Holidays slightly altered the publication dates at PLoS this week, so I had to wait until Wednesday to bring you my picks from PLoS Biology, PLoS Medicine and PLoS ONE. Of course, look beyond my own picks and look at all the new articles to see what you are interested in:
Recurring Ethanol Exposure Induces Disinhibited Courtship in Drosophila:
Alcohol has a strong causal relationship with sexual arousal and disinhibited sexual behavior in humans; however, the physiological support for this notion is largely lacking and thus a suitable animal model to address this issue is instrumental. We investigated the effect of ethanol on sexual behavior in Drosophila. Wild-type males typically court females but not males; however, upon daily administration of ethanol, they exhibited active intermale courtship, which represents a novel type of behavioral disinhibition. The ethanol-treated males also developed behavioral sensitization, a form of plasticity associated with addiction, since their intermale courtship activity was progressively increased with additional ethanol experience. We identified three components crucial for the ethanol-induced courtship disinhibition: the transcription factor regulating male sex behavior Fruitless, the ABC guanine/tryptophan transporter White and the neuromodulator dopamine. fruitless mutant males normally display conspicuous intermale courtship; however, their courtship activity was not enhanced under ethanol. Likewise, white males showed negligible ethanol-induced intermale courtship, which was not only reinstated but also augmented by transgenic White expression. Moreover, inhibition of dopamine neurotransmission during ethanol exposure dramatically decreased ethanol-induced intermale courtship. Chronic ethanol exposure also affected a male’s sexual behavior toward females: it enhanced sexual arousal but reduced sexual performance. These findings provide novel insights into the physiological effects of ethanol on sexual behavior and behavioral plasticity.
Previous studies have succeeded in identifying the cognitive state corresponding to the perception of a set of depicted categories, such as tools, by analyzing the accompanying pattern of brain activity, measured with fMRI. The current research focused on identifying the cognitive state associated with a 4s viewing of an individual line drawing (1 of 10 familiar objects, 5 tools and 5 dwellings, such as a hammer or a castle). Here we demonstrate the ability to reliably (1) identify which of the 10 drawings a participant was viewing, based on that participant’s characteristic whole-brain neural activation patterns, excluding visual areas; (2) identify the category of the object with even higher accuracy, based on that participant’s activation; and (3) identify, for the first time, both individual objects and the category of the object the participant was viewing, based only on other participants’ activation patterns. The voxels important for category identification were located similarly across participants, and distributed throughout the cortex, focused in ventral temporal perceptual areas but also including more frontal association areas (and somewhat left-lateralized). These findings indicate the presence of stable, distributed, communal, and identifiable neural states corresponding to object concepts.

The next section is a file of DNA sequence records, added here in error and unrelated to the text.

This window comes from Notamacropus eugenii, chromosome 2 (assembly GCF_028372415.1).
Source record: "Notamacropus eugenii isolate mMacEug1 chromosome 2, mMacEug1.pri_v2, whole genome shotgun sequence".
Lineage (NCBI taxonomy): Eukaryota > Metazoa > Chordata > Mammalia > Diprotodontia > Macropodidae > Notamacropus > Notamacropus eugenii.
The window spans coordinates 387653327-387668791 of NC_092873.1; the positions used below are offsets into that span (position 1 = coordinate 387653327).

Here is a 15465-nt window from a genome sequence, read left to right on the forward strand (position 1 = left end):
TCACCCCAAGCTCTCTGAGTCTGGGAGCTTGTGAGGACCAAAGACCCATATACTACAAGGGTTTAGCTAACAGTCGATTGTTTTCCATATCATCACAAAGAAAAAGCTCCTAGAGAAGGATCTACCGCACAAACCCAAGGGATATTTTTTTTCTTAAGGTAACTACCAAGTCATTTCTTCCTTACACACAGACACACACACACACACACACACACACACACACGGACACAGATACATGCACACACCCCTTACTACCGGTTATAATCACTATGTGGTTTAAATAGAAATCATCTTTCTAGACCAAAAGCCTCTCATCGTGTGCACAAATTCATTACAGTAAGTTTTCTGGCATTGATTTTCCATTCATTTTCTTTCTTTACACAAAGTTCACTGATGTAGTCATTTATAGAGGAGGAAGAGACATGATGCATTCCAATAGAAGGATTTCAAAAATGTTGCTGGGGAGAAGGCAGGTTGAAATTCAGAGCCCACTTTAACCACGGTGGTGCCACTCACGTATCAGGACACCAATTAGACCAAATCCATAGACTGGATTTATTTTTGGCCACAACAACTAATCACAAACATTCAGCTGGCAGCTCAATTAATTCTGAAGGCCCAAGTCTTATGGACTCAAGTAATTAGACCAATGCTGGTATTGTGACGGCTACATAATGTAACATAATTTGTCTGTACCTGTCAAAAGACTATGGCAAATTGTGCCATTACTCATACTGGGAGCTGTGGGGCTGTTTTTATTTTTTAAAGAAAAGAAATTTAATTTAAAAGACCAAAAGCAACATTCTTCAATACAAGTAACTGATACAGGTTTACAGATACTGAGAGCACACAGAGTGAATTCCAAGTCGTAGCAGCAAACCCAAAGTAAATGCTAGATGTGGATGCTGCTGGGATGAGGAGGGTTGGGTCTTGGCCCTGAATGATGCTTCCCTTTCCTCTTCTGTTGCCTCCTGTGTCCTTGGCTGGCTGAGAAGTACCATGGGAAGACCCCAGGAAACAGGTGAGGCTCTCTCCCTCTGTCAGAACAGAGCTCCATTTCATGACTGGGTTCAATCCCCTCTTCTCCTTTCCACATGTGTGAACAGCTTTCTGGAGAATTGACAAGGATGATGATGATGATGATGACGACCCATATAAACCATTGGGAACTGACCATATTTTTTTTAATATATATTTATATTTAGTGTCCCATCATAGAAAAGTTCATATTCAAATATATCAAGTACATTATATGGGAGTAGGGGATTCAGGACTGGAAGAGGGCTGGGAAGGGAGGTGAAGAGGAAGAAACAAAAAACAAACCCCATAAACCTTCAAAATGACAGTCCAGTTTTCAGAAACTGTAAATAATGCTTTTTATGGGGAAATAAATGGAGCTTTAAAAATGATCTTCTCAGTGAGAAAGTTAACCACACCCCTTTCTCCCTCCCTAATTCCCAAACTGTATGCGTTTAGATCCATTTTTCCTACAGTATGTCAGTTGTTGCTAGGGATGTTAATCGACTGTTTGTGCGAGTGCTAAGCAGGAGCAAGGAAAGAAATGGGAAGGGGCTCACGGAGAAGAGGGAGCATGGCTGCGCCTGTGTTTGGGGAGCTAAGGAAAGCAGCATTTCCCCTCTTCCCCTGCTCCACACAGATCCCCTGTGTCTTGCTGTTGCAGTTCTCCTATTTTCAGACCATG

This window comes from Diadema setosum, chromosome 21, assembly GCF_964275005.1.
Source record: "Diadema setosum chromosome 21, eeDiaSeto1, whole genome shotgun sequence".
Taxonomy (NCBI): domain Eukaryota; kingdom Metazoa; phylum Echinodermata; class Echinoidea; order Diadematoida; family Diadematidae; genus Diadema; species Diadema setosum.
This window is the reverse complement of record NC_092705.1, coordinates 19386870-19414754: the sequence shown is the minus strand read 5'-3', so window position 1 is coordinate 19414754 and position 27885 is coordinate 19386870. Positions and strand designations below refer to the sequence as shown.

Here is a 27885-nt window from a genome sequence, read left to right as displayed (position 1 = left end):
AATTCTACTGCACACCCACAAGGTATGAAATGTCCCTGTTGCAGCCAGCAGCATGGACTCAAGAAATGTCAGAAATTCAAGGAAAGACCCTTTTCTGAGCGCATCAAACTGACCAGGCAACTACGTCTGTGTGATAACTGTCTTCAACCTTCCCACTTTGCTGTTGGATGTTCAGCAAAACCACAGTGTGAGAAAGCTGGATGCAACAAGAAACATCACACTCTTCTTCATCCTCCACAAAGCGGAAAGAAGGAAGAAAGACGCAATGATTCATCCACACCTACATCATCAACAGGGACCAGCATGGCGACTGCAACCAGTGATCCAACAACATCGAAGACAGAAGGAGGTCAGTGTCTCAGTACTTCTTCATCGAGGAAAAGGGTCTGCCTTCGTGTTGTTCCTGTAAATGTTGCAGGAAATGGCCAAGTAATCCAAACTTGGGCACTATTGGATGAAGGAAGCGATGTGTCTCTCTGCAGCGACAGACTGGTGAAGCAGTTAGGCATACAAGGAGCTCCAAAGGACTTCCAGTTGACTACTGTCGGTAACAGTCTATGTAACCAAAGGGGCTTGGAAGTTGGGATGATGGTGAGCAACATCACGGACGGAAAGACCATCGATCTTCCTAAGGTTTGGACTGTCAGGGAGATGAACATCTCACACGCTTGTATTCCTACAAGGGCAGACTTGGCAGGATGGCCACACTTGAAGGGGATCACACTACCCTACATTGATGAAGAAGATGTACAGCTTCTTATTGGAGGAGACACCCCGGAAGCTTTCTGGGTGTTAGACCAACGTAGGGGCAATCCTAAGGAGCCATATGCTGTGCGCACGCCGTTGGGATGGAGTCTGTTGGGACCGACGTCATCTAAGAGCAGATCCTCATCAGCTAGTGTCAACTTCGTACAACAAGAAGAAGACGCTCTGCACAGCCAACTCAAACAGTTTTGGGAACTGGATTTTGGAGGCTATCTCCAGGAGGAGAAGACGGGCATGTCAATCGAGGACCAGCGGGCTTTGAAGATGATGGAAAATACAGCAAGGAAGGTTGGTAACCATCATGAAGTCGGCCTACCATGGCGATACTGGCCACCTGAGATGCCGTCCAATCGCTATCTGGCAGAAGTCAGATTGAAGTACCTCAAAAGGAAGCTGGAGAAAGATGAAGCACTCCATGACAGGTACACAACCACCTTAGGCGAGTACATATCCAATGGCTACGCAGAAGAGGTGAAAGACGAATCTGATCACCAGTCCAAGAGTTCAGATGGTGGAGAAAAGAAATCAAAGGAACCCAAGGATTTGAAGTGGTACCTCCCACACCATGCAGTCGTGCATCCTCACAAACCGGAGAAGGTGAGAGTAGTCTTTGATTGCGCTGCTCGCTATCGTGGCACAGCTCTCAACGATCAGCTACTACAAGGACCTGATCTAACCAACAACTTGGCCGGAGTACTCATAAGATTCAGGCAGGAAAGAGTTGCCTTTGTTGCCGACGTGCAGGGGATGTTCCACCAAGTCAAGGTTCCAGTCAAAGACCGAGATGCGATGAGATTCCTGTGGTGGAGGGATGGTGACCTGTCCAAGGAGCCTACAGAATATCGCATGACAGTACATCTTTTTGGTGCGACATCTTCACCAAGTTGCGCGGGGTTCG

Over the past decade, workers in physics education research have developed effective instructional methods and materials (e.g., workshop physics ; lecture demonstrations ; tutorials in introductory physics ) based on research into student thinking. A Socratic process of questioning and careful analysis of responses can reveal students’ thinking on a subject area, including misconceptions, prior conceptions, and conceptual lacunae. Applying this approach to biological concepts, we have built a software system, called Ed’s Tools, to capture and analyze student responses. Both instructors and researchers can use this system to obtain a more complete and nuanced picture of student understanding, which can then serve as the foundation on which to base subsequent instruction and the construction of concept inventories. We illustrate the value of the data obtained through this analysis by showing how it helped us trace the conceptual problems that students have in two subject areas, molecular biology and evolutionary biology, to a common cause: a fundamental misunderstanding of random processes.
Background to the debate: Systematic reviews that combine high-quality evidence from several trials are now widely considered to be at the top of the hierarchy of clinical evidence. Given the primacy of systematic reviews–and the fact that individual clinical trials rarely provide definitive answers to a clinical research question–some commentators question whether the sample size calculation for an individual trial still matters. Others point out that small trials can still be potentially misleading.